Update on SARS WHO Traces SARS to Civet Cat
By Johnathan Flower, Associated Press
GENEVA (May 23) - The World Health Organization has traced the SARS virus to
the civet cat and two other small mammals in China, and researchers are
investigating a possible link between the animals and the SARS outbreak in humans,
an official said Friday.
Researchers from the University of Hong Kong examined 25 animals representing
eight species in a live animal market in southern China and found the virus
in all six masked palm civets they sampled, as well as in a badger and a
Klaus Stohr, chief SARS virologist at the WHO, said Friday it was impossible
to tell from the study whether any of the animals spread the virus to humans
or whether they caught the virus from people.
''All these animals could have been infected by feed which was given to them
at the market,'' Stohr said. ''Very often these markets have one major
supplier of feed.''
He added that a recent study from Guangdong province in southern China -
where the SARS outbreak first emerged in November - indicated that more than 30
percent of the early SARS cases there were food handlers.
''This is corroborative evidence that there make be a link between the
wildlife and the emergence of SARS.''
The Hong Kong researchers said people could have been infected while raising,
slaughtering or cooking the animals and that eating fully cooked meat was
Civet cats are nocturnal animals related to the mongoose, with long tails and
catlike bodies. They resemble small raccoons or weasels.
The researchers said it was possible that SARS was transmitted to the animals
through human feces used in fertilizer, and that the virus did not originate
with them. They recommended that such game animals be raised, slaughtered and
sold under careful monitoring.
Meanwhile, the WHO lifted its SARS-related travel advisories Friday for Hong
Kong and Guangdong province, declaring the virus there under control.
It continued to advise against nonessential travel to the Chinese capital,
Beijing, and to the regions of Hebei, Inner Mongolia, Shanxi and Tianjin. It
also continued to advise against travel to Taiwan, because of continuing new
transmission of severe acute respiratory syndrome.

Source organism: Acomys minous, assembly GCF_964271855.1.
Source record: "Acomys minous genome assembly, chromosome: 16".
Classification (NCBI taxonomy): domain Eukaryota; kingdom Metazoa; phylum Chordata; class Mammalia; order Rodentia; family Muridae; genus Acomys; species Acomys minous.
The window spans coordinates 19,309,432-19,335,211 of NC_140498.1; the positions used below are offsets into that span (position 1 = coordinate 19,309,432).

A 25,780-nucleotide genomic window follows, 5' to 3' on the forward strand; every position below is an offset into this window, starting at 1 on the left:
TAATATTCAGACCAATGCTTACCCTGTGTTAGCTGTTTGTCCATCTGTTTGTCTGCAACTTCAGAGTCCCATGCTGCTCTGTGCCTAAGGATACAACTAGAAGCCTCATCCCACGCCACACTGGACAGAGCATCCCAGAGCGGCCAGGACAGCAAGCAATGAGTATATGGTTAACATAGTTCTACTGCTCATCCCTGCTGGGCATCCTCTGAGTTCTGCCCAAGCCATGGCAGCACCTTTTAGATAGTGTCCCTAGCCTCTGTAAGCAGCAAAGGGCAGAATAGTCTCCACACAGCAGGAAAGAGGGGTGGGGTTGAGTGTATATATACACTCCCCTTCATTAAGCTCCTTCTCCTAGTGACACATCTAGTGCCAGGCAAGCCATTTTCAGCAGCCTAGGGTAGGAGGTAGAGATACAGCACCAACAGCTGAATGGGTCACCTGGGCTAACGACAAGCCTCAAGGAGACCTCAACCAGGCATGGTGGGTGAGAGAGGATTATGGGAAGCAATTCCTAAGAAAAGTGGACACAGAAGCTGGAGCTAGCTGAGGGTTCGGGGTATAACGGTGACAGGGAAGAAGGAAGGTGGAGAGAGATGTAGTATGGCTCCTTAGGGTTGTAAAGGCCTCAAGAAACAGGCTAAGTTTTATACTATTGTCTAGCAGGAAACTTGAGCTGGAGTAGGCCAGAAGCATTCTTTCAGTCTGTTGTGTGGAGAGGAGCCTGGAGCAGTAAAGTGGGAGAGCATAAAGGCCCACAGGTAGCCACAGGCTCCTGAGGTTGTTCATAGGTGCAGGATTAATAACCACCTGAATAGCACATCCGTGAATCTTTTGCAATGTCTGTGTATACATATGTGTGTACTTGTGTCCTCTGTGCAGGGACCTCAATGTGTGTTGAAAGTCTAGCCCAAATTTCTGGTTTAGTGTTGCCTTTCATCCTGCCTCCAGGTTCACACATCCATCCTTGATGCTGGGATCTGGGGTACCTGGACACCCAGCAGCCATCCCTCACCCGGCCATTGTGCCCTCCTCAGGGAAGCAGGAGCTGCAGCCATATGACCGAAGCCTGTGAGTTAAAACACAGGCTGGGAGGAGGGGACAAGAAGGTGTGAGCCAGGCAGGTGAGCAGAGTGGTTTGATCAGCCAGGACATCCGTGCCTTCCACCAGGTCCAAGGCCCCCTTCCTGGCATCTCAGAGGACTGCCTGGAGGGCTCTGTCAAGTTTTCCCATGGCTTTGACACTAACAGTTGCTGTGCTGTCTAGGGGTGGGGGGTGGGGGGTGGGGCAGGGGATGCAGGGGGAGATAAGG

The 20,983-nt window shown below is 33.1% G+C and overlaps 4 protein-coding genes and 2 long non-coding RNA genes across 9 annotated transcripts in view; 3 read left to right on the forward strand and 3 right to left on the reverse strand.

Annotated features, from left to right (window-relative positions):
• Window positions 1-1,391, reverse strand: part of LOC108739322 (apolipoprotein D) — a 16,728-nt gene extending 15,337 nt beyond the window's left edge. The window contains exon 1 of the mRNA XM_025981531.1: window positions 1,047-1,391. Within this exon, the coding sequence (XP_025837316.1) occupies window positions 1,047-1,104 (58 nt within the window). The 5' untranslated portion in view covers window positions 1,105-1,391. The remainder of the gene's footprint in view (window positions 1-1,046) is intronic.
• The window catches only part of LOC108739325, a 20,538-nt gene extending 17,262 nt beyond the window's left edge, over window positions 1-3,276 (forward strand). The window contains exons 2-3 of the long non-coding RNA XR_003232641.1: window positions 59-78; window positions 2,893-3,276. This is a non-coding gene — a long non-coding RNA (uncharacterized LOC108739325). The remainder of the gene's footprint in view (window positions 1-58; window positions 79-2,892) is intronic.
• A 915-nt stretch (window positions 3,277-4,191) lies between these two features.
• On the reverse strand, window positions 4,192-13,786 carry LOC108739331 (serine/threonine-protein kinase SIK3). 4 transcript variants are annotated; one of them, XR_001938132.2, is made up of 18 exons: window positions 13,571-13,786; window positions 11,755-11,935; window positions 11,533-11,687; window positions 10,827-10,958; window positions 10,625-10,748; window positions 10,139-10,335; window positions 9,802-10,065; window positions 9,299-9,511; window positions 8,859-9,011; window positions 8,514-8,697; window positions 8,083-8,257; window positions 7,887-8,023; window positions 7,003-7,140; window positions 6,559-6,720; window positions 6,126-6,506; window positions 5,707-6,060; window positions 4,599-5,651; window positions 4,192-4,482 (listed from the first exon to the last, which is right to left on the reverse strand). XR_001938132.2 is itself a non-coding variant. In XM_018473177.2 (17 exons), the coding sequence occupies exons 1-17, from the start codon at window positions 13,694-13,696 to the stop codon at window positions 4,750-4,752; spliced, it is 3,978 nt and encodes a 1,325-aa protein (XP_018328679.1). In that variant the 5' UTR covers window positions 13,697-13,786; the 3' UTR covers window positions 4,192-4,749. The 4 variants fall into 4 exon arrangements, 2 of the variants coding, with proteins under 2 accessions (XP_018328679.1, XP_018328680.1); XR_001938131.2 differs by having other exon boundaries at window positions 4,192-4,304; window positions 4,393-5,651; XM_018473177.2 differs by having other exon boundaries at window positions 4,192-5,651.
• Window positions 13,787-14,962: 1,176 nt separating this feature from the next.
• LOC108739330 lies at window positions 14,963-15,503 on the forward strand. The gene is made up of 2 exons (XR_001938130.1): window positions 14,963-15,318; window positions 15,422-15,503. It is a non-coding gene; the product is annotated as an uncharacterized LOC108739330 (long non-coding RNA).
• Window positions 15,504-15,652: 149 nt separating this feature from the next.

There also have been no recent reports of cases being exported to other
countries from Hong Kong or Guangdong province. All new cases in the past 20 days
have occurred in people who were ''already identified as contacts of a person
with SARS and under active surveillance by the local health authorities,'' WHO
SARS has infected more than 8,000 people worldwide and killed at least 689,
the vast majority in China and Hong Kong.
''The outbreak in many areas of China is ongoing, and will require continuing
intensive efforts as well as a rapid injection of new resources to fully
contain SARS,'' WHO said.
Also, an American physician with the Centers for Disease Control and
Prevention who was helping Taiwan battle SARS left the island Friday on a charter
flight after developing a fever and other symptoms possibly caused by the virus.
Chesley L. Richards Jr. was headed for Atlanta, where the CDC is
headquartered. He had been in Taiwan since May 15, visiting the emergency rooms and
intensive-care units at two Taipei hospitals where SARS outbreaks were reported.
WHO says it is seeking $200 million to launch a fund to help Asian nations
combat SARS through medical surveillance and analysis.
It also said the SARS has infected chains of up to 15 people and appears to
be just as hardy in its last victim as in its first. Some other viruses mutate
over time, and their ability to transmit weakens.
Taiwan reported 55 new SARS cases Friday but no new deaths. The island's
total number of infections is 538 and the death toll is 60 - the third-highest
toll after mainland China and Hong Kong.
In Canada, health officials say they fear that four people in a Toronto
hospital may be ill with SARS. All four are in a respiratory isolation ward, two in
critical condition. If confirmed, they would be the city's first new SARS
cases since April 19.